Last week retired Canadian astronaut Chris Hadfield made a stop at UMFM during his book tour for An Astronaut’s Guide to Life on Earth. Hadfield spoke with UMFM program director Michael Elves about his experiences in space and his career path.
Hadfield’s last five-month mission aboard the International Space Station earned him fans around the world. Hadfield connected with people on Earth via Twitter and YouTube, posting videos of himself playing guitar in space.
Hadfield told Elves that “space travel is interesting, and it serves a lot of purposes, [ . . . ] but it’s pointless if it doesn’t have some application back to life on Earth.”
He said that understanding the planet is worthwhile to us, but there is also a cultural side to space travel: what it means to us as a species to be leaving our planet and seeing it the way astronauts do.
Hadfield discussed his initial interest in space exploration, saying that his journey to a career as an astronaut was anything but straightforward.
“It is a wide open idea of having an opportunity way off in the far distance that may some day become possible, and then picking your way through the maze of life so that it improves your chances of maybe getting there someday. [ . . . ] In retrospect, I think a lot of people think it looks like some sort of linear path, and it was not. It was full of dead ends and blind corners and a lot of changed decisions.”
Hadfield said that his career objective influenced how he lived his life, partaking in occupations that suited him more and more each time.
“Each whatever jagged step you take, each reaction to what’s happening [ . . . ] each of those destinations along the way – they are not stepping stones, they are resting places, [in] that if all the stars align, [they] might actually take you even further to the direction you want to go.”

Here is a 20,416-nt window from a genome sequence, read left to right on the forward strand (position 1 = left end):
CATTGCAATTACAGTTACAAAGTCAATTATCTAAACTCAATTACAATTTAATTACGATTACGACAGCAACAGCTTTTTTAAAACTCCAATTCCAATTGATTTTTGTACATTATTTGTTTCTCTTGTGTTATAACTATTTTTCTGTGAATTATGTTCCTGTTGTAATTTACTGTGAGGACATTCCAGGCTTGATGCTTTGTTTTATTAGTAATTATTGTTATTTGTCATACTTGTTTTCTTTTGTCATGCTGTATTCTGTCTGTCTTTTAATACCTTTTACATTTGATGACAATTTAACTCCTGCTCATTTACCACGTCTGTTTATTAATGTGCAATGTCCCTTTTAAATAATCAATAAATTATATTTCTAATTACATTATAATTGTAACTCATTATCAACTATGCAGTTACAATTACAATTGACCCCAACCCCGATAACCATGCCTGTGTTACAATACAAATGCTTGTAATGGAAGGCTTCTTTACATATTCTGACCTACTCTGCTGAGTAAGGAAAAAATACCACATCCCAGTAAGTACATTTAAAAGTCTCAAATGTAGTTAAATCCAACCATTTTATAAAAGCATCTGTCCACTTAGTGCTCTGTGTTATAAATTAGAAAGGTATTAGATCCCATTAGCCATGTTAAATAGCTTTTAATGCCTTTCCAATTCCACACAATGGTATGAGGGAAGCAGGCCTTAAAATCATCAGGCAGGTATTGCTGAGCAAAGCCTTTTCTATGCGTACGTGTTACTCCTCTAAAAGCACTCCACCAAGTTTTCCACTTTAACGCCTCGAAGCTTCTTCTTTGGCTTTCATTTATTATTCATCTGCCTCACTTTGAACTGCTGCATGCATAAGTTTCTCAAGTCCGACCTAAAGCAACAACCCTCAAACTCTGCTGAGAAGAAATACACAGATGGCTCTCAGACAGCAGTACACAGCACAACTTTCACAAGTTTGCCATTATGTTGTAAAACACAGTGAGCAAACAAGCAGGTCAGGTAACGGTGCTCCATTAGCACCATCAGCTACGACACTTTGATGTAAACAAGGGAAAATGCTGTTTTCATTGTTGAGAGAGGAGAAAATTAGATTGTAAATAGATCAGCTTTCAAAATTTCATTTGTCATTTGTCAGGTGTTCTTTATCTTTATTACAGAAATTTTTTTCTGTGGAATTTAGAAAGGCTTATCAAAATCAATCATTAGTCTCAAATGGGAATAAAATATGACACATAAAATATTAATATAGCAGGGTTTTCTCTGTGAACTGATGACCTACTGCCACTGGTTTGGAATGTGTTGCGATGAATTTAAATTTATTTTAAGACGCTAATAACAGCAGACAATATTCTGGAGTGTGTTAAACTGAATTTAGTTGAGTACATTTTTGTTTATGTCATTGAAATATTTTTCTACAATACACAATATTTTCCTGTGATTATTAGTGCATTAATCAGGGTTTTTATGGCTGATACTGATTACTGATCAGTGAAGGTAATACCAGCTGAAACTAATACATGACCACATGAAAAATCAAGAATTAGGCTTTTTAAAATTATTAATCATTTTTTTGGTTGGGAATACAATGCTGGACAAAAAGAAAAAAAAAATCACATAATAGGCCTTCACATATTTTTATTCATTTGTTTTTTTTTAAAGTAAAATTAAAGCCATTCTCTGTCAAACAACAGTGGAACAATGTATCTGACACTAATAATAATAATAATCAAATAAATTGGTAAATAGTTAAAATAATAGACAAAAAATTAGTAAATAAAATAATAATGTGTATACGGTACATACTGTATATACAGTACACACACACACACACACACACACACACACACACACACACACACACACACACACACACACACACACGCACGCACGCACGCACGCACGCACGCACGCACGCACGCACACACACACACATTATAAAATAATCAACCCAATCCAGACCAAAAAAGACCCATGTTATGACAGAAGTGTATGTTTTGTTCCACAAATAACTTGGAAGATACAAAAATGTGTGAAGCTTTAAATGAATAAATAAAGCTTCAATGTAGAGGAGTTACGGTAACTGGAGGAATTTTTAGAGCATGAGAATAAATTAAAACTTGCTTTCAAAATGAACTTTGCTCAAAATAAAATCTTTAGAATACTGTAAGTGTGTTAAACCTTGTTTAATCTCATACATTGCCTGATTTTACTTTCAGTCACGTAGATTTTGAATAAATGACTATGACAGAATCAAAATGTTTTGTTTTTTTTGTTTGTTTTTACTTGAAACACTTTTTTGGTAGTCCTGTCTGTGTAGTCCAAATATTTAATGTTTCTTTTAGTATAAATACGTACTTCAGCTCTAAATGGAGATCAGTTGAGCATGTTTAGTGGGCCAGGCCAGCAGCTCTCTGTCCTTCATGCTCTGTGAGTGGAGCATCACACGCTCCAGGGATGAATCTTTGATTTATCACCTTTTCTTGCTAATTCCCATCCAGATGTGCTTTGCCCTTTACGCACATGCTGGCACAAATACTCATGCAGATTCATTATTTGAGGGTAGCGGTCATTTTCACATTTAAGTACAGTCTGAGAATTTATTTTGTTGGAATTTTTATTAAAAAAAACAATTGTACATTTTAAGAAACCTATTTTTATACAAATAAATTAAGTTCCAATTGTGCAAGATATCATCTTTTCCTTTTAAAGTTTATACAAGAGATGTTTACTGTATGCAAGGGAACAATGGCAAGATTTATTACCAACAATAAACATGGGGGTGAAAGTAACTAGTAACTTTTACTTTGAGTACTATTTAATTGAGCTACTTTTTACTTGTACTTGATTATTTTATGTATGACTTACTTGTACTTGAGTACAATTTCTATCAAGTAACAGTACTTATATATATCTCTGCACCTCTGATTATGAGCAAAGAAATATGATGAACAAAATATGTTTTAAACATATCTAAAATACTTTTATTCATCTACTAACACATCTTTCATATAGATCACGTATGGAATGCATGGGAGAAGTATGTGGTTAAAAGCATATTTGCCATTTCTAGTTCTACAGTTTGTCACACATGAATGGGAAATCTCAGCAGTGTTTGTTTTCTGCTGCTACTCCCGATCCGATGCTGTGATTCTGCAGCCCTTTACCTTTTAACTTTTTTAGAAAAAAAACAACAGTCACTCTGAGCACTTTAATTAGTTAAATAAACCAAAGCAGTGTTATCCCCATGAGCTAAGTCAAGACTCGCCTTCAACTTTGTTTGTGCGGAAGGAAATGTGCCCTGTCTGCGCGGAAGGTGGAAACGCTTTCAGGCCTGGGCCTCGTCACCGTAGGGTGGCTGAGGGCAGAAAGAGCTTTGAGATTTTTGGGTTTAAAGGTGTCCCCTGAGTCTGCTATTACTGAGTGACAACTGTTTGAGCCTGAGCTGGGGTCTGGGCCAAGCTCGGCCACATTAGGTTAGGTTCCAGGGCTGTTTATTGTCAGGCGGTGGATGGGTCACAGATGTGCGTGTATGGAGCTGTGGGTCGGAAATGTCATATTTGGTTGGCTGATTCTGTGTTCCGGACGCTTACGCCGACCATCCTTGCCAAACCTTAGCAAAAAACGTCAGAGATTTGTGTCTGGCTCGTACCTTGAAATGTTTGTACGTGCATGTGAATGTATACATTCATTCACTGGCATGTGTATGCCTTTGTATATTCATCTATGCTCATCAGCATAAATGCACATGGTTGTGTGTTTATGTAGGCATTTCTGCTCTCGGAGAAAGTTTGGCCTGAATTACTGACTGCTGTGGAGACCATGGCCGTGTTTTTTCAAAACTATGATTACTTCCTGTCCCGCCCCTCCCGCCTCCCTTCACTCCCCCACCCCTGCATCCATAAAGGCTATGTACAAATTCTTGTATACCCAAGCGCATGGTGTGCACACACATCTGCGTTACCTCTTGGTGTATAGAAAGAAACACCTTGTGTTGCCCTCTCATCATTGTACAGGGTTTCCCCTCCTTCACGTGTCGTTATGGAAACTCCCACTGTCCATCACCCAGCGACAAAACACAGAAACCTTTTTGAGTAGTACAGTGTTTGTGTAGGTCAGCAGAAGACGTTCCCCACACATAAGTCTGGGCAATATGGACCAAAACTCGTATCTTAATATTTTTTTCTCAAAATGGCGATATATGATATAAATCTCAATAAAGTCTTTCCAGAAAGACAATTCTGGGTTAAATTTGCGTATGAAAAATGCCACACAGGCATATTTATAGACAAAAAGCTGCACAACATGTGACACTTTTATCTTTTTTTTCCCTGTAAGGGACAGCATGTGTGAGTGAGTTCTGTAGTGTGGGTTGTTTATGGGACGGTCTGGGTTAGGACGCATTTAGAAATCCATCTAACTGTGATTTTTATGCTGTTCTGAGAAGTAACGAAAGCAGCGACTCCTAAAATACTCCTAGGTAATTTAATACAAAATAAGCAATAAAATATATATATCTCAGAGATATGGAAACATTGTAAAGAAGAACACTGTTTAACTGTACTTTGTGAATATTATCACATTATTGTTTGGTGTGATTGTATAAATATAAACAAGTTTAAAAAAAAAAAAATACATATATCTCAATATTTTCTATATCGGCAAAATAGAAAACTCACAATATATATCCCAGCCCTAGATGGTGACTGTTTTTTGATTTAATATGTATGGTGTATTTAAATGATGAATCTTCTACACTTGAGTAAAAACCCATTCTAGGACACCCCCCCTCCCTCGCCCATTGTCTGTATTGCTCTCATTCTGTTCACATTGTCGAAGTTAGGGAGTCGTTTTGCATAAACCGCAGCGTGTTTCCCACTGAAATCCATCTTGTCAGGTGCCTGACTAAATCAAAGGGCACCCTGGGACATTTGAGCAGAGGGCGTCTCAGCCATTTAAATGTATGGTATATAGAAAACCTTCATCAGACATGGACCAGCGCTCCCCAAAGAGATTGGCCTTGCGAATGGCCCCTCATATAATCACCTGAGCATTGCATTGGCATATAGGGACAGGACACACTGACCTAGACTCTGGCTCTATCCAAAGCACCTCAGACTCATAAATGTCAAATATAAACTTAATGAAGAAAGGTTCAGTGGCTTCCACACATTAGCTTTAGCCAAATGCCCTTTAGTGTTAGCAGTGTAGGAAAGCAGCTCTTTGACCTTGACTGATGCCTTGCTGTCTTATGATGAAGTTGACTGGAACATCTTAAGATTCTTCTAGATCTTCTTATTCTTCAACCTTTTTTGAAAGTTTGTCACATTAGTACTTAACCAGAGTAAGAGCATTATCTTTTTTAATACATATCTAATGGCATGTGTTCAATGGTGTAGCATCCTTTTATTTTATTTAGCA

When asked if life’s resting places, as he called them, are comparable to base camps while climbing Everest, he responded, “Only if it didn’t really matter if you climbed Everest or not.”
He said living by a bucket list is the opposite of how he’s lived his life.
“You should wake up every morning with an empty bucket and go to bed every single day with your bucket absolutely full of all the little things that are your true life – because otherwise you walk around your whole life with a partially empty bucket, which seems just like a sad way to live.”
At the end of Hadfield’s book, he addresses the question of what he will do now that his journey in space has ended. He referred to his space travel as existing on a long continuum of experiences in life that he is challenged by and enjoys.
“If you only see Usain Bolt when he’s running his hundred metres, then you might think, ‘well gosh, now that he’s reached the finish line, what’s he ever going to do with himself?’ [ . . . ] He loves running [ . . . ] but it’s the life that he loves. [ . . . ] I don’t think that when he gets to the finish line each time he feels that life is over.”
As of December 2012, Hadfield had been an astronaut for 20 years, but he had only been in space for 20 days, a point he made to show that the life of an astronaut is not in space; rather, it is in preparing for space travel.
Hadfield has spoken to the public thousands of times, and said that over this period he has learned that his speeches must teach what is useful about flying in space, all the while capturing people’s attention.
“I’m not just a juggler up there entertaining people. But at the end of it they come away with, ‘wow, that was really good juggling, but I learned some stuff, too,’ and the book is just the result of that.”
To hear the full interview, tune in to 101.5 UMFM on Friday, Nov. 22 between 6:30 p.m. and 8 p.m. and Wednesday, Nov. 27 at 10:30 a.m.